When the subgroups of differing ancestry were analyzed separately, the locus most strongly associated with maximum habitual alcohol use, gene ADH1B, was the same in both populations. This gene has been flagged in previous genome-wide studies, confirming its importance in genetic risk for many traits related to alcohol use and abuse. Three new loci were also identified in the European-American group, including CRHR1.
The alcohol-related genetic loci–taken as a whole across the genome–were associated with many other traits, including tobacco smoking, socioeconomic status, physical activity, and other health complications, highlighting the pervasive effects of habitual alcohol use on many other aspects of health and behavior.
“This study demonstrates the tremendous utility of the MVP for discovery of genetic variants associated with excessive alcohol use and with other health-relevant problems and disease states. The MVP as currently analyzable is only about a third of its eventual size, so we may confidently predict much more from it in future,” said senior author Murray Stein, MD, University of California San Diego.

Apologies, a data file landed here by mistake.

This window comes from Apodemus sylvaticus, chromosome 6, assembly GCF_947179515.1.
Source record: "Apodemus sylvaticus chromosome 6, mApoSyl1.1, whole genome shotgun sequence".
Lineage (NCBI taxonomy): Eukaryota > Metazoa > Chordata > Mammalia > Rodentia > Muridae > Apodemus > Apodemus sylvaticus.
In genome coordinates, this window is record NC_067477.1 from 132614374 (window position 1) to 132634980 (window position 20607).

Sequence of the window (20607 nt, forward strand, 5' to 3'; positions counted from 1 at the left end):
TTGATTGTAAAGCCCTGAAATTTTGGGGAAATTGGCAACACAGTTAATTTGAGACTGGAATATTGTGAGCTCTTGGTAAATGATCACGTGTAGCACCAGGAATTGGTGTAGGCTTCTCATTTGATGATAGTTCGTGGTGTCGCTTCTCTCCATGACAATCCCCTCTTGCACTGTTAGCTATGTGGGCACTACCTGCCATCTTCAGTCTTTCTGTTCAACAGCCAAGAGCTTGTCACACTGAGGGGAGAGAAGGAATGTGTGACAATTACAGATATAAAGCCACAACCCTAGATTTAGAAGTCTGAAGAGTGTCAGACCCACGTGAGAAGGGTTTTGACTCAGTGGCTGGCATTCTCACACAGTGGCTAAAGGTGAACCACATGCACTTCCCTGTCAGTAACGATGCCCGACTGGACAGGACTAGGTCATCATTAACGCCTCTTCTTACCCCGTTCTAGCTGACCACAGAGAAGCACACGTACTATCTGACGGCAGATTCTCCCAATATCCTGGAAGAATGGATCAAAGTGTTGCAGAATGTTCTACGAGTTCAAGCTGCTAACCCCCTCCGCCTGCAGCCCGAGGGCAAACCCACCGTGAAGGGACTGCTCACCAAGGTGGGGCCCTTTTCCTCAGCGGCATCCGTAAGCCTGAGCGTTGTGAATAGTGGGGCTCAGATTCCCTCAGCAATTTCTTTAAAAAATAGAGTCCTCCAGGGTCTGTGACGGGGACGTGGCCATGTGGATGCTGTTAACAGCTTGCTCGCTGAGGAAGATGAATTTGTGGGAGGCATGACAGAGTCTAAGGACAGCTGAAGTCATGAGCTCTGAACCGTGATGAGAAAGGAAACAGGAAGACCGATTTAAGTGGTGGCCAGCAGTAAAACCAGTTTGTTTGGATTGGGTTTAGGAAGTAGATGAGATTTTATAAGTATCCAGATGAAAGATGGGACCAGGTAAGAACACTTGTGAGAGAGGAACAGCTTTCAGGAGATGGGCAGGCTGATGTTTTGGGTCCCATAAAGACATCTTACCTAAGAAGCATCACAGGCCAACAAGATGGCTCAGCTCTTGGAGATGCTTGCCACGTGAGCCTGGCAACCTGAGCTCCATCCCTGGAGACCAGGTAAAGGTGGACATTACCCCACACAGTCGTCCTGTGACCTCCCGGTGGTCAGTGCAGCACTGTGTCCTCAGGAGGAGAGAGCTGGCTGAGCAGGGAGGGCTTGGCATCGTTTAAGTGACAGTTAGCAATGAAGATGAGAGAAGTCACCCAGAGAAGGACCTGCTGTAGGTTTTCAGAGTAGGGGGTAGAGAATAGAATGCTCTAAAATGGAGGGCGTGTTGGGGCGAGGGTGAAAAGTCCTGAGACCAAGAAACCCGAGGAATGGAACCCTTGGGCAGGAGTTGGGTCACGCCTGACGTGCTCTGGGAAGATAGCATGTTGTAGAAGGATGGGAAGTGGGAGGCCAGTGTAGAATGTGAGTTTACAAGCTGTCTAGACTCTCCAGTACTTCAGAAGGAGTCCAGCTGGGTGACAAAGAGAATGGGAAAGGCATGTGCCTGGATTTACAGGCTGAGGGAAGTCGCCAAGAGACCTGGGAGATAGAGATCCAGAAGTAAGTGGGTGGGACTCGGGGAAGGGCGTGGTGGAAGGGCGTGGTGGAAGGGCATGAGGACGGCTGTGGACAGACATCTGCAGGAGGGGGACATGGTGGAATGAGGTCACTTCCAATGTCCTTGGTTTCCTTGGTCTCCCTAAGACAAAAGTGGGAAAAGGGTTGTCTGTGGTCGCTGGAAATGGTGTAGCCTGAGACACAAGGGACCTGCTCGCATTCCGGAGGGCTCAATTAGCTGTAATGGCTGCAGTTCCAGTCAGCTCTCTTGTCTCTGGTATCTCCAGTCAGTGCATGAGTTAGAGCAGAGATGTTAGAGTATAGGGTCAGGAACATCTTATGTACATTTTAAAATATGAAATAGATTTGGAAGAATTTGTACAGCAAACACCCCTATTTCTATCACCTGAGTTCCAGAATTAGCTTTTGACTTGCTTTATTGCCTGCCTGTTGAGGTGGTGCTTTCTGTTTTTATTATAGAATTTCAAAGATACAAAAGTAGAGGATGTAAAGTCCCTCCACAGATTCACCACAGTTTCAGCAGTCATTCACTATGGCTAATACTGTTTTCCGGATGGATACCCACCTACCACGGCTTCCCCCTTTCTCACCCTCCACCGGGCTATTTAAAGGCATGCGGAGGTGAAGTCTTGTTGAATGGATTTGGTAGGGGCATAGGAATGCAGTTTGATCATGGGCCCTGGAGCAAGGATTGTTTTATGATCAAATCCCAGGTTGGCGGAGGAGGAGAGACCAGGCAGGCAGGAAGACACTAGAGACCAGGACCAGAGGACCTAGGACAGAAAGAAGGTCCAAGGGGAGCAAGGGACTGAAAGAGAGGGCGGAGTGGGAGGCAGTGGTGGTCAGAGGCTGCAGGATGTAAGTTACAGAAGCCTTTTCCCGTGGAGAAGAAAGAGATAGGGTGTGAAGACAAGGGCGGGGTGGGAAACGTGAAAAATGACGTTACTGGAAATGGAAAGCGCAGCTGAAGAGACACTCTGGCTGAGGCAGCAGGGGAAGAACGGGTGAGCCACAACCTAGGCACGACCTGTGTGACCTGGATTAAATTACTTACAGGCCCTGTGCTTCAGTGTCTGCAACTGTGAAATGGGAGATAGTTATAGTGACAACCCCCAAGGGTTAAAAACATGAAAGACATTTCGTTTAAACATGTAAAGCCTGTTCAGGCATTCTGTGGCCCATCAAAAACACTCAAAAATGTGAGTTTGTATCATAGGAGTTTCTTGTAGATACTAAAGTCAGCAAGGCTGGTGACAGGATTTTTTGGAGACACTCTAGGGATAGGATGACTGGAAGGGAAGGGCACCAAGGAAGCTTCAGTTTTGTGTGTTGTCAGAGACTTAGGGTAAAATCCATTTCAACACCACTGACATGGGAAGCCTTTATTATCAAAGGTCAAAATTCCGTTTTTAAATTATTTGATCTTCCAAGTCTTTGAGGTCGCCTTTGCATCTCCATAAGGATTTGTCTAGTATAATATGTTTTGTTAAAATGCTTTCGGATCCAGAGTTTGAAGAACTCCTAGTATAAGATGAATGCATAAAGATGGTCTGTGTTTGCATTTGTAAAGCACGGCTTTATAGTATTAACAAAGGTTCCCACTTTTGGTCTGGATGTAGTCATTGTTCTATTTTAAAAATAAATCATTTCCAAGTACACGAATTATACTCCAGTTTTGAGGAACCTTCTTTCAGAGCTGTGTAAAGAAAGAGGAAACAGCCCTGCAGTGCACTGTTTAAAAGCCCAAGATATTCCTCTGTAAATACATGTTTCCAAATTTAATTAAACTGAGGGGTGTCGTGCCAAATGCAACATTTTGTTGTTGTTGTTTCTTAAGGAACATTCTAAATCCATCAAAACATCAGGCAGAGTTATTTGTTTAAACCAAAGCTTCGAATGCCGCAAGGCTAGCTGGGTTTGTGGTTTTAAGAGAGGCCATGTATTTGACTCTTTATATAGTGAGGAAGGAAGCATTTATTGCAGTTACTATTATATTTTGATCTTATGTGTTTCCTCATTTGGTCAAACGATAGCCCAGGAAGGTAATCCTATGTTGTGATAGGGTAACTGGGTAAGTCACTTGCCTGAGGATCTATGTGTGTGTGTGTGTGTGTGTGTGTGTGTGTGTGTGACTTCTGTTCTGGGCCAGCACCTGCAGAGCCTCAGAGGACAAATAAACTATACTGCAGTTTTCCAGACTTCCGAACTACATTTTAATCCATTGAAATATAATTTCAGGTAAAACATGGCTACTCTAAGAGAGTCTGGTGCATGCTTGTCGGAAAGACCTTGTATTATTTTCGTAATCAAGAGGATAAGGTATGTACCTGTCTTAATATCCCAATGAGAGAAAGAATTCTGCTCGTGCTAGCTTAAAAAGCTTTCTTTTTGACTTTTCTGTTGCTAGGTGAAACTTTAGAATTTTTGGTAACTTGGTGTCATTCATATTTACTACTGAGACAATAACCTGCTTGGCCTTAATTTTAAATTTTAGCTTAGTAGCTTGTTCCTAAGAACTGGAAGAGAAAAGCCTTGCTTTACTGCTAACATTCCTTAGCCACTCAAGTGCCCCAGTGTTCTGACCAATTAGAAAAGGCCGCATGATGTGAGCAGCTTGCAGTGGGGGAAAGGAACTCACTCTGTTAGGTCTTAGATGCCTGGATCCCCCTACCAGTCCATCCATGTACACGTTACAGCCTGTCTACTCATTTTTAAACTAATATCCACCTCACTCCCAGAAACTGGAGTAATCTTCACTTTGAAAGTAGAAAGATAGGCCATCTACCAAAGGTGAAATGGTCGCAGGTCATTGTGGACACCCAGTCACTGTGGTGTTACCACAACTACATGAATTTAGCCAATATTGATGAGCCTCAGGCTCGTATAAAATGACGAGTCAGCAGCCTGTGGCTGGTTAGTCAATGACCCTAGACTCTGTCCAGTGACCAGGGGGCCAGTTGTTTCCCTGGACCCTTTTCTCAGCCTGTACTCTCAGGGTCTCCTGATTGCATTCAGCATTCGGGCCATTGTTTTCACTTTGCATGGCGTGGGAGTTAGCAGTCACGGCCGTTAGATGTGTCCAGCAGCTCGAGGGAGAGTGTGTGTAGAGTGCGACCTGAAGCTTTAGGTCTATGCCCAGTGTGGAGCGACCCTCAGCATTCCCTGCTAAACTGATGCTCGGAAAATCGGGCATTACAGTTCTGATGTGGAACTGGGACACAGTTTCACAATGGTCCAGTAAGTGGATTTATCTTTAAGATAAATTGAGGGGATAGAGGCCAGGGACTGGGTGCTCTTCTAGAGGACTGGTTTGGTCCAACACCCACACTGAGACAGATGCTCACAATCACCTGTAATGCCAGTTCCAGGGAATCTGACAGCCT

Rhiannon Bugno – Elsevier
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Original Research: Closed access
“Genomewide Association Study of Maximum Habitual Alcohol Intake in >140,000 US European- and African-American Veterans Yields Novel Risk Loci”. Joel Gelernter, Ning Sun, Renato Polimanti, Robert Pietrzak, Daniel F. Levey, Qiongshi Lu, Yiming Hu, Boyang Li, Krishnan Radhakrishnan, Mihaela Aslan, Kei-Hoi Cheung, Yuli Li, Nallakkandi Rajeevan, Fred Sayward, Kelly Harrington, Quan Chen, Kelly Cho, Jacqueline Honerlaw, Saiju Pyarajan, Todd Lencz, Rachel Quaden, Yunling Shi, Haley Hunter-Zinck, J. Michael Gaziano, Henry R. Kranzler, John Concato, Hongyu Zhao, Murray B. Stein, on behalf of the Department of Veterans Affairs Cooperative Studies Program (#575B) and Million Veteran Program.
Biological Psychiatry. doi:10.1016/j.biopsych.2019.03.984
Genomewide Association Study of Maximum Habitual Alcohol Intake in >140,000 US European- and African-American Veterans Yields Novel Risk Loci